A Case Formulation Example

The Dual Disorder CBT Treatment of a Childhood Trauma Survivor
I. Introduction to the Theoretical Model The approach to this client’s evaluation and therapy is within the Behavioral Therapy domain of counseling theory. Within the behaviorist strand of counseling theory, Cognitive Behavior Therapy (CBT)1 has been successfully used to treat Anxiety Disorders.2 In this case study, the client has Post Traumatic Stress Disorder [PTSD]; which is one of the most multi-problem mental health categories in the Anxiety Disorder cluster. The clinician uses CBT methodology. A leading CBT Theorist, Albert Ellis, has developed an enriched CBT model called Rational Emotional Behavioral Therapy (REBT)3 that fit this client’s treatment needs. The client’s substance use disorder, separate but entwined with her PTSD, is the second component of her “dual disorder”. REBT is an effective behavioral therapy model for addressing the developmental history model of addictions treatment; which is more commonly treated from a Psychodynamic Therapy domain of counseling theory. In REBT, like a Psychodynamic [sometimes called Psychoanalytic] method, the client’s historical awareness of her progressive disease and its distortions in thinking [i.e. “problem denial”] is addressed through what Ellis calls the ABC’s of irrational thinking.4 The therapist assists the client with an REBT problem selfassessment; which is called a “First Step” in Minnesota Model chemical dependency treatment.5 In the example transcript of the third session, used for explanatory purpose, the client brings her daughter to the therapist’s office which creates an enactment of mother—daughter dynamics. The therapist allows the family dyad to derail naturally between the multiple subjects of dysfunction that have existed within the family addiction and multi-generational trauma. In the session, the therapist uses the framing model of REBT to exhibit the inability of the dyad to resolve here-and-now decisions due to long-standing irrational beliefs about their relationship. II. Basic Demographic Client Information Name: Age: Race: Sex: Laura Client 42 Bi-racial1 Female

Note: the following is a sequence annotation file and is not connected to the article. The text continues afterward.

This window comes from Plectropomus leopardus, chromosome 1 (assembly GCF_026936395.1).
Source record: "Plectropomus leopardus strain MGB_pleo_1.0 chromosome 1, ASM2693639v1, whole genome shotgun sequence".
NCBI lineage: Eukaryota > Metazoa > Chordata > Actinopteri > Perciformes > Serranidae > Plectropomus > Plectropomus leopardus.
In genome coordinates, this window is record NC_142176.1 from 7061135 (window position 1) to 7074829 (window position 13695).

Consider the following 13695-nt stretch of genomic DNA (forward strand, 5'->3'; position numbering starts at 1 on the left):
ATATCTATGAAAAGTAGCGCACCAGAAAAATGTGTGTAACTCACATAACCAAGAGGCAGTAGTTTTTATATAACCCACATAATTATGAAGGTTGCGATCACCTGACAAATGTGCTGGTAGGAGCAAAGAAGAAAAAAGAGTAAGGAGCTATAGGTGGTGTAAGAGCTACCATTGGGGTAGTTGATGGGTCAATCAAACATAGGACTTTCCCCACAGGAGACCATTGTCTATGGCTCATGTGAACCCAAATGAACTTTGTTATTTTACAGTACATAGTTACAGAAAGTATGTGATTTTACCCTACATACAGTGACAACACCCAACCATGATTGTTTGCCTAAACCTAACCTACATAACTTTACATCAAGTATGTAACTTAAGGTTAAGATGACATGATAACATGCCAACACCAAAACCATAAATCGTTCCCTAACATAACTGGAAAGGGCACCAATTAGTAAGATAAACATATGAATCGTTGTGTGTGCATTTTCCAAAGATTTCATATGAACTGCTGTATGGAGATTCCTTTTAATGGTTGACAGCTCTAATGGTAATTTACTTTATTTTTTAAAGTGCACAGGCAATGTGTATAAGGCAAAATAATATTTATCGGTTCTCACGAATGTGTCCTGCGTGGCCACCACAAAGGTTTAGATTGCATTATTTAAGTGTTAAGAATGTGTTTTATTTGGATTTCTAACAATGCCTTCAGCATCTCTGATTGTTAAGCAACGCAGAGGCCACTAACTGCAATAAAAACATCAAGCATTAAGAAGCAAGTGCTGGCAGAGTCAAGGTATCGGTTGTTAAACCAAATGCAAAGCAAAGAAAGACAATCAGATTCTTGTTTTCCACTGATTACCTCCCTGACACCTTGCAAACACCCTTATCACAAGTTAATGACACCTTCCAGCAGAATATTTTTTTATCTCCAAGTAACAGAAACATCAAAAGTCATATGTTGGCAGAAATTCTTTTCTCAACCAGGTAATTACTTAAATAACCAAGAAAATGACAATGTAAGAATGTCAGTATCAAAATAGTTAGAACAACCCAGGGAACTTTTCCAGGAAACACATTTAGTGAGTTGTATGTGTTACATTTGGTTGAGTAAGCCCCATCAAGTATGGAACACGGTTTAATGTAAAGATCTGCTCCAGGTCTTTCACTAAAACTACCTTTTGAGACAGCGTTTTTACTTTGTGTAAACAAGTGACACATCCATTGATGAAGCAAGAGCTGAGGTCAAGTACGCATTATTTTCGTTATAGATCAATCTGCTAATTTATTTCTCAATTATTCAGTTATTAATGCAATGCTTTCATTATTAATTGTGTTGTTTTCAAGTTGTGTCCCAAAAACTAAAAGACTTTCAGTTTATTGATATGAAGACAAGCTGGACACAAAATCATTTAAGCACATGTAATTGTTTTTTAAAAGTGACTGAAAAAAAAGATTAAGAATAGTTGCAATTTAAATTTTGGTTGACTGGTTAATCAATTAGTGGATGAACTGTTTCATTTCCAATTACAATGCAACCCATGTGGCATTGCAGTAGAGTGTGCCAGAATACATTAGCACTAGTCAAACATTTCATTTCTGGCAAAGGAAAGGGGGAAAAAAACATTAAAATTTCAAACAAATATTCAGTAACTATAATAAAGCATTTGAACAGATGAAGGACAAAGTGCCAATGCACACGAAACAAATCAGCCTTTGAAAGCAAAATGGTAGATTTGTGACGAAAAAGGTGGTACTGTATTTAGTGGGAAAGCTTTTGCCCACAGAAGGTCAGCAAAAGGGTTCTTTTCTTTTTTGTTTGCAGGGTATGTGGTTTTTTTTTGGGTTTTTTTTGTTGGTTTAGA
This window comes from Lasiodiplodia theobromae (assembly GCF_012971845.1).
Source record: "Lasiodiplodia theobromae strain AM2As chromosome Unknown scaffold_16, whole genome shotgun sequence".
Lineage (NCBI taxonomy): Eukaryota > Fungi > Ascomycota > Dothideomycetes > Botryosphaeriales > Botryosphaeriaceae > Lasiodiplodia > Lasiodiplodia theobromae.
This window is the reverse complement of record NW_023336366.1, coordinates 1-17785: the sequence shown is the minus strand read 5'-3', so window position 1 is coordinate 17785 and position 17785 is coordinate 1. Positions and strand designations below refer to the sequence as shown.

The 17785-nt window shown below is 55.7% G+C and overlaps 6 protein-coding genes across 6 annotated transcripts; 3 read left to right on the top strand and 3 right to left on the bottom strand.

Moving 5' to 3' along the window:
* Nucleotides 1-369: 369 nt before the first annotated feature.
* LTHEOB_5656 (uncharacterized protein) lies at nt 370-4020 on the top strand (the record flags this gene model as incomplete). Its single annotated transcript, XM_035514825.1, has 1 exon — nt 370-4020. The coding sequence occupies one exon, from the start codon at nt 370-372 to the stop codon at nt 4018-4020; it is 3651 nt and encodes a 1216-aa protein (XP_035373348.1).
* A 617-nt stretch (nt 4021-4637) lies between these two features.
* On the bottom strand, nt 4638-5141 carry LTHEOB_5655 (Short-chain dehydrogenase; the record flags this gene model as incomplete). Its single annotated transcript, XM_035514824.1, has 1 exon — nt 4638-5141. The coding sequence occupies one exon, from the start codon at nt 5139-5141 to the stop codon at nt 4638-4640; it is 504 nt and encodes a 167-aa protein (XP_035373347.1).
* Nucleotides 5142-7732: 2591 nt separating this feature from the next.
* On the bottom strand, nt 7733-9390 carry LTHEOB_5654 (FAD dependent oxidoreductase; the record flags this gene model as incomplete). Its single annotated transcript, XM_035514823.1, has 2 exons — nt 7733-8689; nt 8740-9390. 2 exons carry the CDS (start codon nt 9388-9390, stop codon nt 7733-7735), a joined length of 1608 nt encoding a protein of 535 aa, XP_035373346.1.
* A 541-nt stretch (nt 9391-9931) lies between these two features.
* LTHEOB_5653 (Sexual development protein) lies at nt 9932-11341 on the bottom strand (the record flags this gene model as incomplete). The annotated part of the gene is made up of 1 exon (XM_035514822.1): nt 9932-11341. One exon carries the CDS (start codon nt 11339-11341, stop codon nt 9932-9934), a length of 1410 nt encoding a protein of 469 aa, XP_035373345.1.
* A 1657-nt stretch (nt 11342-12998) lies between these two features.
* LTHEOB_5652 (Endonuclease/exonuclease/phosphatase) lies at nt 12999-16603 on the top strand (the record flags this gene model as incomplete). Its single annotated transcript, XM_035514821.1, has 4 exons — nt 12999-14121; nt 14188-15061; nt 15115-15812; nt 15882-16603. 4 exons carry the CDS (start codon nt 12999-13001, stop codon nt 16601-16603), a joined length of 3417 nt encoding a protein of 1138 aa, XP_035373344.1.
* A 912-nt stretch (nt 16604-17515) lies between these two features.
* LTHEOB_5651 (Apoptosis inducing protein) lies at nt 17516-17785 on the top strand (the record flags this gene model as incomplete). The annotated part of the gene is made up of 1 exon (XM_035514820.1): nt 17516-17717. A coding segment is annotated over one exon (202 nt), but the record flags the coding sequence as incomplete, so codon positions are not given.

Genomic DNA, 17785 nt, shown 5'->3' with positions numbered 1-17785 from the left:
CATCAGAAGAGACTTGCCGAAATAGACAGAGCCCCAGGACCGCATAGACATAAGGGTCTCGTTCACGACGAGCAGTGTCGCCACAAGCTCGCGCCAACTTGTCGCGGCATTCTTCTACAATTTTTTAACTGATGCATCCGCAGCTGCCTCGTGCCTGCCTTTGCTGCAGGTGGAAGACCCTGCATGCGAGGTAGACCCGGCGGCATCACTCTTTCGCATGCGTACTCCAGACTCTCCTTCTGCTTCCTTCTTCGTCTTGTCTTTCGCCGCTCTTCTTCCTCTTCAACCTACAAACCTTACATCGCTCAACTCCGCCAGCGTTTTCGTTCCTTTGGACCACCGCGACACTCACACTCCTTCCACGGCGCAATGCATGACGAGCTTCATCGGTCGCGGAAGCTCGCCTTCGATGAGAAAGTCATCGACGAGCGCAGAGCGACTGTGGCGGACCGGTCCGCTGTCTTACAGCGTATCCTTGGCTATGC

Marital Status: Single, Divorced Employment: Pedicure, Cosmetology without formal education Referral: Treatment:
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Tacoma Indian Center Outpatient Clinic, Individual counseling

Native American and European American